As the above example illustrates, it is pretty straightforward to do basic performance testing on an existing system. However, when your system is under development and not yet live, it’s not possible to measure performance without first generating artificial traffic characteristic of what’s expected to happen when real customers are putting the system through its paces. Doing this will be difficult for companies which don’t have in-house IT specialists with the appropriate skills and tools. In such cases, we recommend arranging an application performance audit from an external company with the type of expert resources necessary, such as e-point.
If you do decide to use internal resources to test a system under development, keep in mind that “homemade” performance measurements should only be considered approximations which won’t take into account all potential technical aspects. So the results may be misleading or even incorrect. Indeed, industry experience has proven that the only way to have truly reliable information detailing how robust your future production system will be is to do an audit using external application performance professionals.
How to Optimize
In cases where you know you have some performance issues that you want to address yourself, you first have to find the performance bottlenecks. Experience says there can be many different types.
So system optimization begins with an iterative process aimed at identifying and getting rid of all major causes of poor performance. When you find the first one, you take appropriate measures to eliminate it, then retest. Then you pinpoint the next bottleneck, remove it, retest, and so on. For as long as it takes to reach your performance goal.
To provide a general picture of the optimization process, we mention below some common causes of performance bottlenecks and suitable measures to eliminate them.
- If selected system components show high CPU or memory usage, you might consider scaling up vertically (that is, increase the CPU power or amount of memory resources available) or horizontally (increase the number of application nodes and then appropriately distribute traffic among them). You might also consider optimizing the system source code.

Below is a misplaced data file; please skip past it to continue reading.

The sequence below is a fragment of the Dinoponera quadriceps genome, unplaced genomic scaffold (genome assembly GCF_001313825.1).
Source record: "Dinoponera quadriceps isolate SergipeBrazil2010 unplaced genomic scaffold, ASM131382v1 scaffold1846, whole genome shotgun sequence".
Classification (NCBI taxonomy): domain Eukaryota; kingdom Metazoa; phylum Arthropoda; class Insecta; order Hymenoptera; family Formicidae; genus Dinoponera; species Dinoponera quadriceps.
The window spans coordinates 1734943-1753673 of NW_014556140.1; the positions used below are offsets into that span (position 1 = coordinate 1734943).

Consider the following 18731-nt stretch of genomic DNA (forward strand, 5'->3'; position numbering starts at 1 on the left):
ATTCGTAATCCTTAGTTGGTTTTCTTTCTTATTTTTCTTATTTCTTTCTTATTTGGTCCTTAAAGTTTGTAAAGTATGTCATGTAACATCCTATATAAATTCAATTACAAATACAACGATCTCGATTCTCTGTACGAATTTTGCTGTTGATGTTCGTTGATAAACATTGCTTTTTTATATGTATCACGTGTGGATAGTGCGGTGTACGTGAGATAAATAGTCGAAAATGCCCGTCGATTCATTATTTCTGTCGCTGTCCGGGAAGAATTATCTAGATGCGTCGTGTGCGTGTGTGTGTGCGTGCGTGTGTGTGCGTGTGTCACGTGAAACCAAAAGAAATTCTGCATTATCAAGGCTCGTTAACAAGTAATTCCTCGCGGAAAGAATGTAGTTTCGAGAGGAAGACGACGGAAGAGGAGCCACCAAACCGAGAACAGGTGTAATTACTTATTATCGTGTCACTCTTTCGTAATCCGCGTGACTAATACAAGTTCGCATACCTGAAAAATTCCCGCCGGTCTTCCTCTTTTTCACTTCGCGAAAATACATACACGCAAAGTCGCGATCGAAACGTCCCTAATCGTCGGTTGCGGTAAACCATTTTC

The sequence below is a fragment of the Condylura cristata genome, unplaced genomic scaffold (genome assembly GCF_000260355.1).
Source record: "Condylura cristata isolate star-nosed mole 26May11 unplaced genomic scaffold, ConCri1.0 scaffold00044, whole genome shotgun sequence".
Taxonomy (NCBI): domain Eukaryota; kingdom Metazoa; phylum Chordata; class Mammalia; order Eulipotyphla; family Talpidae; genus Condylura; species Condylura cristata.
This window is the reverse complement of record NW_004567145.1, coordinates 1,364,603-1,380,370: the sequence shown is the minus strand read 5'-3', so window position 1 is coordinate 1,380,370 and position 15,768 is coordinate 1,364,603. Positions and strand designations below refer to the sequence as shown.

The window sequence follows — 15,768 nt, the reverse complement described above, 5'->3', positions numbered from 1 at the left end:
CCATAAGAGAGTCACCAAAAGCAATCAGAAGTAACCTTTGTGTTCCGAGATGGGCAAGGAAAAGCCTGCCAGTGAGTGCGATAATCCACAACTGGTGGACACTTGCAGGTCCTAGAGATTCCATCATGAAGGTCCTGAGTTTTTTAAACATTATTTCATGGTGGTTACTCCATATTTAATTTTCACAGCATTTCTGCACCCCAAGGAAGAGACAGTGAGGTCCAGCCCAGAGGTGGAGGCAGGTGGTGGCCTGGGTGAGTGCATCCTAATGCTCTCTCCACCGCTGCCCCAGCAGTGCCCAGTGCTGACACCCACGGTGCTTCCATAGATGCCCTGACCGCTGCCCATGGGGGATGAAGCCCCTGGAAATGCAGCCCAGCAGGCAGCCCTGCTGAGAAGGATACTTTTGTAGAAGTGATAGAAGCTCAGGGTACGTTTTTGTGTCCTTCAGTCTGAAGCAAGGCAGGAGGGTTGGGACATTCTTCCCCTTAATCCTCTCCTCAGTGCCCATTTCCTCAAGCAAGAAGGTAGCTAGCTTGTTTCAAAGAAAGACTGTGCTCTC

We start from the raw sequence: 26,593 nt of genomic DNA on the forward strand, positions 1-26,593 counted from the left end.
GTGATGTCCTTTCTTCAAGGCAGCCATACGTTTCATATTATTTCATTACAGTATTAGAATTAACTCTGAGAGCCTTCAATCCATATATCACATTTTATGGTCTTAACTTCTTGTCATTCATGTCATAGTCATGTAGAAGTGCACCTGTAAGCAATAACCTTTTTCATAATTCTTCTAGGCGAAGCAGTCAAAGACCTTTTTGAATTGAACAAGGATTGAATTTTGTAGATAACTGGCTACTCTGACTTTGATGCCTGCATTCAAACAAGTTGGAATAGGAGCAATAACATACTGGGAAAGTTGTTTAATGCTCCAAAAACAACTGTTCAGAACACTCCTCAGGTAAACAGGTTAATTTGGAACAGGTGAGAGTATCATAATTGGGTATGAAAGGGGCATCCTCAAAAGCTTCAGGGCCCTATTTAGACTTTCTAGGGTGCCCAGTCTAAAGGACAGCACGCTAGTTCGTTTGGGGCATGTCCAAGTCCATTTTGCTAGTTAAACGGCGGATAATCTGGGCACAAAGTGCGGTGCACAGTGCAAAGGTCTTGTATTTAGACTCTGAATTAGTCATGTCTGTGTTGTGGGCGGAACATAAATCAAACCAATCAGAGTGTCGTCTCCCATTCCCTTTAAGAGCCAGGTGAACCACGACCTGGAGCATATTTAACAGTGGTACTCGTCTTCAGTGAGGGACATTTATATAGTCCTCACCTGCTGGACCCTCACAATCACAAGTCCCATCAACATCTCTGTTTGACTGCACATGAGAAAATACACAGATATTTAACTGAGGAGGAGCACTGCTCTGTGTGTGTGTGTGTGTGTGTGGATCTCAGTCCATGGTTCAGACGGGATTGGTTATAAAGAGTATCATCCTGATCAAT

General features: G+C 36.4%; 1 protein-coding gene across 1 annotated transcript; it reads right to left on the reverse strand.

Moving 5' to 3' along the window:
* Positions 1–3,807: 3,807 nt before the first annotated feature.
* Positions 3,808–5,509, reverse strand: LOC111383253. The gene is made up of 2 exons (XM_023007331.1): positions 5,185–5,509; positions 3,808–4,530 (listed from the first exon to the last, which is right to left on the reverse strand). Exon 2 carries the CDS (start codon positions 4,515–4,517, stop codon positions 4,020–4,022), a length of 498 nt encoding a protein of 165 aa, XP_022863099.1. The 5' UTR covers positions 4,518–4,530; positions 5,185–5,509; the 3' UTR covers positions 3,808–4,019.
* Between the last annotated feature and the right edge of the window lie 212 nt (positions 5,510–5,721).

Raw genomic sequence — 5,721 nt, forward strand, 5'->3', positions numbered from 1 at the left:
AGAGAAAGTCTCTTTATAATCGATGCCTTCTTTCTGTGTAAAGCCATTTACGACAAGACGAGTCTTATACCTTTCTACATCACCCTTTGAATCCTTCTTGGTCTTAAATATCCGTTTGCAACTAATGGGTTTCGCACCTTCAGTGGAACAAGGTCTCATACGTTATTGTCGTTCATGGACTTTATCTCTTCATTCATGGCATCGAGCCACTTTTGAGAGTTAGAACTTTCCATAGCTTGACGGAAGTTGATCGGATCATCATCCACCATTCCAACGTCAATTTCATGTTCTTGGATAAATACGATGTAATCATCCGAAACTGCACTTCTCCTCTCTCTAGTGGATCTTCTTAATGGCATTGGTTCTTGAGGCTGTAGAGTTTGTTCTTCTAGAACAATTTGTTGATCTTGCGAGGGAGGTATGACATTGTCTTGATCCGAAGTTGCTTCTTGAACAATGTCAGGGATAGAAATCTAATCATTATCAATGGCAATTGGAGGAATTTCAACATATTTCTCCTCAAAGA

- If your System is not overloaded but threads are waiting - check and increase the associated thread pool sizes, the database connection pool sizes, and other limits that are set in your application server.
- If database queries last too long - obtain the appropriate query plans and optimize them using database indexes or, if needed, database denormalization; to do the latter, you may need to move selected data out of relational databases or implement full-text search outside of the database.
- If requests are stuck in communication with external systems - try moving to asynchronous communication, for example using message queues.
- If your frontend is slow due to the system waiting for analytics or other non-critical scripts to load - try moving the scripts to the end of the page so that the page can become interactive before these non-critical scripts are completed.
- If your webpage is slow on mobile devices, consider upgrading it to the Progressive Web Apps (PWA) standard. This will vastly improve the end-user experience. One of the neat performance enhancements that come along with this is that some caching is done on the client side.
For those who found the information on web application performance testing and optimization interesting but lack the internal resources to undertake these programs, e-point can help. As a first step, consider ordering our free Performance Audit Starter Report for your e-commerce site. Just enter your contact information and site URL and we’ll do some initial analysis and let you know how things look.